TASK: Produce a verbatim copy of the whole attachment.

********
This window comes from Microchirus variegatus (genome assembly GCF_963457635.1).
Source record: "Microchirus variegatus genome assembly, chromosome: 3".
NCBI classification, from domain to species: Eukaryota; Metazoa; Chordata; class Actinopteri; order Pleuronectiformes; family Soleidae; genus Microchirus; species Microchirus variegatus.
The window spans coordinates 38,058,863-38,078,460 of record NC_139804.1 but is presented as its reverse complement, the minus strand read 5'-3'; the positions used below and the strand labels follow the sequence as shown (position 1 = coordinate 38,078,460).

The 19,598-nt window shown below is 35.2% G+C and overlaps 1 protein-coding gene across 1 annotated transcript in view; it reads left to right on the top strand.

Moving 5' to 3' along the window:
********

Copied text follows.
This window comes from Microchirus variegatus (genome assembly GCF_963457635.1).
Source record: "Microchirus variegatus genome assembly, chromosome: 3".
NCBI classification, from domain to species: Eukaryota; Metazoa; Chordata; class Actinopteri; order Pleuronectiformes; family Soleidae; genus Microchirus; species Microchirus variegatus.
The window spans coordinates 38,058,863-38,078,460 of record NC_139804.1 but is presented as its reverse complement, the minus strand read 5'-3'; the positions used below and the strand labels follow the sequence as shown (position 1 = coordinate 38,078,460).

The 19,598-nt window shown below is 35.2% G+C and overlaps 1 protein-coding gene across 1 annotated transcript in view; it reads left to right on the top strand.

Moving 5' to 3' along the window: